We propose an "explanation scheme" for why the Gibbs phase average technique in classical equilibrium statistical mechanics works. Our account emphasizes the importance of the Khinchin-Lanford dispersion theorems. We suggest that ergodicity does play a role, but not the one usually assigned to it.
Improvements in production methods over the last two decades have resulted in aquaculture becoming a significant contributor to food production in many countries. Increased efficiency and production levels are off-setting unsustainable capture fishing practices and contributing to food security, particularly in a number of developing countries. The challenge for the rapidly growing aquaculture industry is to develop and apply technologies that ensure sustainable production methods that will reduce environmental damage, increase productivity across the sector, and respect the diverse social and (...) cultural dimensions of fish farming that are observed globally. The aquaculture industry currently faces a number of technology trajectories, which include the option to commercially produce genetically modified (GM) fish. The use of genetic modification in aquaculture has the potential to contribute to increased food security and is claimed to be the next logical step for the industry. However, the potential use of these technologies raises a number of important ethical questions. Using an ethical framework, the Ethical Matrix, this paper explores a number of the ethical issues potentially raised by the use of GM technologies in aquaculture. Several key issues have been identified. These include aspects of distributive justice for producers; use of a precautionary approach in the management of environmental risk and food safety; and impacts on the welfare and intrinsic value of the fish. There is a need to conduct a comparative analysis of the full economic cycle of the use of GM fish in aquaculture production for developing countries. There is also a need to initiate an informed dialogue between stakeholders and strenuous efforts should be made to ensure the participation of producers and their representatives from developing nations. An additional concern is that any national licensing of the first generation of GM fish, i.e., in the USA, may initiate and frame an assessment cycle, mediated by the WTO, which could dominate the conditions under which the technology will be applied and regulated globally. Therefore, an integrated analysis of the technology development trajectories, in terms of international policy, IPR, and operational implications, as well as an analysis of a broader range of ethical concerns, is needed. (shrink)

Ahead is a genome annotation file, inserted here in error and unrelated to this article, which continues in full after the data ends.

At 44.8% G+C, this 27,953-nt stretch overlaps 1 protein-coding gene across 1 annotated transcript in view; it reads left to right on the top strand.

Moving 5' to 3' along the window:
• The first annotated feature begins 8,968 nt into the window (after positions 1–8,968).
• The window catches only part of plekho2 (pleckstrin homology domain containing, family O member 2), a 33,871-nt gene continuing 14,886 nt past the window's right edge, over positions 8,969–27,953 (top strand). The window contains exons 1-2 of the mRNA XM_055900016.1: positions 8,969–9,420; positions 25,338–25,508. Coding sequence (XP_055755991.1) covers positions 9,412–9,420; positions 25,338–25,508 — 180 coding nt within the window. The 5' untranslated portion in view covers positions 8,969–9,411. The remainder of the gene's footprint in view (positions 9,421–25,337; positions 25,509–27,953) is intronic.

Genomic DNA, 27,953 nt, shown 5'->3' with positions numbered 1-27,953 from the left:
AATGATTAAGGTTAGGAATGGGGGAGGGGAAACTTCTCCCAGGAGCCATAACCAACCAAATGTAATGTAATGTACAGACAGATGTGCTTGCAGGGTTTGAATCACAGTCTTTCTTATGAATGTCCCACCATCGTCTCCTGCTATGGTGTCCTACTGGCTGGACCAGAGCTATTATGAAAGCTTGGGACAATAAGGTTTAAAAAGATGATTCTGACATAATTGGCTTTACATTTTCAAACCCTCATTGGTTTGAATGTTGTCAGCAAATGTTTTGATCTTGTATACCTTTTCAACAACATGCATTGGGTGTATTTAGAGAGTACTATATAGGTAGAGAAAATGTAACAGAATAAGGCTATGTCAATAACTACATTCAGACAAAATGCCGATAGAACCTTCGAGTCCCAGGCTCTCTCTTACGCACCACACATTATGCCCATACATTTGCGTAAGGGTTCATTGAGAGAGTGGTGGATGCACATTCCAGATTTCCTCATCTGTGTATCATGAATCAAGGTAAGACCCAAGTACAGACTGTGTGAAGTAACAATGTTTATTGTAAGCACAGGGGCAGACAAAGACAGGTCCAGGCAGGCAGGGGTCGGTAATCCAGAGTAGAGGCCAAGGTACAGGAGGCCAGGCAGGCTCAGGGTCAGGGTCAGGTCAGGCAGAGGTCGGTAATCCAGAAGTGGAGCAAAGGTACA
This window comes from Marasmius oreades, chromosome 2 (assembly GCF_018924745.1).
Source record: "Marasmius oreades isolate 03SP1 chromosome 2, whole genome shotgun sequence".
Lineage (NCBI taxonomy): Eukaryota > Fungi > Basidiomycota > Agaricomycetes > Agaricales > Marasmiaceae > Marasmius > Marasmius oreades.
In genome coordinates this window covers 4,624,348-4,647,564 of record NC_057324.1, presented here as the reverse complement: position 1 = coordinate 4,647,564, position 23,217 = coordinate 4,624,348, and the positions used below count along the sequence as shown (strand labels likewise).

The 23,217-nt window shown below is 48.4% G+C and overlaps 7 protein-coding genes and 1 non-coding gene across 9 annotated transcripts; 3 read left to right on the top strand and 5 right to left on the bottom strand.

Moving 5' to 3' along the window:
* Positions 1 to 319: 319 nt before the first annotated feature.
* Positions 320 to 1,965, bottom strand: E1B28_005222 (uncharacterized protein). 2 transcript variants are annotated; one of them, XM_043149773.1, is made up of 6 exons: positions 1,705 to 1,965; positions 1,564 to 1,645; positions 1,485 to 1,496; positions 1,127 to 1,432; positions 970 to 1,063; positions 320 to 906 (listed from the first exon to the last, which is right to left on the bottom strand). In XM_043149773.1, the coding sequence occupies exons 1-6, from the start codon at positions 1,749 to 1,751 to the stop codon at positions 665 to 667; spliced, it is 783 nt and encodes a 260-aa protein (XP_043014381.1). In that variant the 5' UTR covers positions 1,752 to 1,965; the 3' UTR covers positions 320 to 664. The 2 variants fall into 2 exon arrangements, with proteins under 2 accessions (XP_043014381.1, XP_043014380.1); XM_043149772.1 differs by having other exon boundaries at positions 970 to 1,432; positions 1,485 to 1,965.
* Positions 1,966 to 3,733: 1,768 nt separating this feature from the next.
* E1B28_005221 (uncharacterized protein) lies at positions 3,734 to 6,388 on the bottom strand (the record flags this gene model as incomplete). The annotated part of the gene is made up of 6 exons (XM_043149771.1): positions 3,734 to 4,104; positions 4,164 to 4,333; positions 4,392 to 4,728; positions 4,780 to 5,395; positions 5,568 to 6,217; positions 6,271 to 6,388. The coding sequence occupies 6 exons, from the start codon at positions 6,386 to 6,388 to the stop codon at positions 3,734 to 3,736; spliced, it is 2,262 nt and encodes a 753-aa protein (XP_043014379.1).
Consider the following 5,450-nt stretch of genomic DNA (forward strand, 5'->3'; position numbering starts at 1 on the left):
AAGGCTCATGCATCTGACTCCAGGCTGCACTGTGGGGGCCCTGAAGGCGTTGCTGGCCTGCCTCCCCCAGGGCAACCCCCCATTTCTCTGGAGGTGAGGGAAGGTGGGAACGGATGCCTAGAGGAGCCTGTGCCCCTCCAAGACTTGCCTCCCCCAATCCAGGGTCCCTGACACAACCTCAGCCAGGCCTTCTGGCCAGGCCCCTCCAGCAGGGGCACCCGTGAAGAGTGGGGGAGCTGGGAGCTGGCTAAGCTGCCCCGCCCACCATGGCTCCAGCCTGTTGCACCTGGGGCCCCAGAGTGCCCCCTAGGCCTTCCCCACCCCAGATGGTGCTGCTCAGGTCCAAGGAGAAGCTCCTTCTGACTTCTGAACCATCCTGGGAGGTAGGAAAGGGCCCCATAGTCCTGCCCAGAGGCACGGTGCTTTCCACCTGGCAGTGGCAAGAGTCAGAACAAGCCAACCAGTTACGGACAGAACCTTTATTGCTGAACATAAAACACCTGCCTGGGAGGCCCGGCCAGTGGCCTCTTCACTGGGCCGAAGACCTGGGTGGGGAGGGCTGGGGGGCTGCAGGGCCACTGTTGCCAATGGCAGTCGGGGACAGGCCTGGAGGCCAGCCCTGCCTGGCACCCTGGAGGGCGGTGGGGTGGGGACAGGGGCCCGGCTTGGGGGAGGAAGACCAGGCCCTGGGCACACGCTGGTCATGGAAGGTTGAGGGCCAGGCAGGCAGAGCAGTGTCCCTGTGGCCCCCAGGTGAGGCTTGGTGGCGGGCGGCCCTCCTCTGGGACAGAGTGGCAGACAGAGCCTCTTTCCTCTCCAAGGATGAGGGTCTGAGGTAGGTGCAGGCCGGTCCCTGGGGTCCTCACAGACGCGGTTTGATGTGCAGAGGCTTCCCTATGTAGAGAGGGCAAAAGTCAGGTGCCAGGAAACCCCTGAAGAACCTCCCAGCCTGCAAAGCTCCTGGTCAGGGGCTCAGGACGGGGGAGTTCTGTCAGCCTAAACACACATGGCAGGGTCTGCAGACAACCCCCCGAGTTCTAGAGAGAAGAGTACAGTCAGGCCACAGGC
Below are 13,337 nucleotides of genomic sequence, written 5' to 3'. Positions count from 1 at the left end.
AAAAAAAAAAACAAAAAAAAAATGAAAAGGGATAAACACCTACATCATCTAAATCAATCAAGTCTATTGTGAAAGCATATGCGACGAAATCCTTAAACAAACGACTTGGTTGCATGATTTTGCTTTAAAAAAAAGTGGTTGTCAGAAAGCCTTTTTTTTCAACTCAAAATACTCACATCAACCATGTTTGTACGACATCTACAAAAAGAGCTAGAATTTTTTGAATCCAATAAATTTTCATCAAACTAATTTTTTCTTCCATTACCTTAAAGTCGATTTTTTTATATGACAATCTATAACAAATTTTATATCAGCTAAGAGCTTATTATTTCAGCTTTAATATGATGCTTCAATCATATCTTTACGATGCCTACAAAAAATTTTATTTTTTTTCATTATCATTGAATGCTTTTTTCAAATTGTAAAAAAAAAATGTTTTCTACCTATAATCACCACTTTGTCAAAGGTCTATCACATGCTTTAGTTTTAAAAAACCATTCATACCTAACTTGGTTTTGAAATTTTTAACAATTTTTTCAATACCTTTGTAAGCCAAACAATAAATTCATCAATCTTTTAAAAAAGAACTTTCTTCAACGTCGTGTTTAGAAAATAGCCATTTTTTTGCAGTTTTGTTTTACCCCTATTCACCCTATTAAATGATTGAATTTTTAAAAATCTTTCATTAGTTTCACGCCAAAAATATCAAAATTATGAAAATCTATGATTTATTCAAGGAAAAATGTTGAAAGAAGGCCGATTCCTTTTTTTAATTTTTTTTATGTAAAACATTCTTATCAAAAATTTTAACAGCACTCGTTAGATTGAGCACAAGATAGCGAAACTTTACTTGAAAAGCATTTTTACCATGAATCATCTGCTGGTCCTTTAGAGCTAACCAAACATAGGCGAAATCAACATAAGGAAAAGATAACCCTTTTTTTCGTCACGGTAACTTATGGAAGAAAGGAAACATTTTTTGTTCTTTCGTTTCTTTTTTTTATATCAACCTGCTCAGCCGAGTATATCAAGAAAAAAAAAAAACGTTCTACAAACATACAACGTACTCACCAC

Libertarianism Today, by Jacob Huebert (Santa Barbara, CA: Praeger, 2010), is an excellent introduction to libertarianism. In contrast to many other recent books about libertarianism, a consistent non-compromising libertarianism is defended throughout this book.
The paper examines some philosophical aspects of translation as a metaphor for education—a metaphor that avoids the closure of final definitions, in favour of an ongoing and tentative process of interpretation and revision. Translation, it is argued, is a complex process involving language, within and among cultures, and in the exercise of power. Drawing on Foucault's analysis of power, Nietzschean contingency, and the inversion of meaning that characterises the work of Heidegger and Derrida, the paper points towards Ricoeur's notion of (...) linguistic hospitality as the ethical dimension to the inevitably inadequate representation of the ‘other’. In this exploration, translation is posited as a creative and interpretive act—involving neither image nor copy, but poetic transposition.The power of language emerges in the close association between power and knowledge, in which the ability to define what is real generates the realm of future possibilities. From a Foucauldian perspective, language functions as a creative strategic relation—a form of power that structures the field of other possible actions. It is through the mediation of translation, the paper argues, that language communicates, leaving us with a world of difference (i.e. ‘lost in translation’), as both our curse and our blessing as part of the human condition and as part of our ethical endeavour as educators. The contingent and arbitrary nature of language problematises what appears natural and necessary, generating the possibility of creative dialogue. (shrink)
I examine Reichenbach’s theory of relative a priori and Michael Friedman’s interpretation of it. I argue that Reichenbach’s view remains at bottom conventionalist and that one issue which separates Reichenbach’s account from Kant’s apriorism is the problem of mathematical applicability. I then discuss Hermann Weyl’s theory of blank forms which in many ways runs parallel to the theory of relative a priori. I argue that it is capable of dealing with the problem of applicability, but with a cost.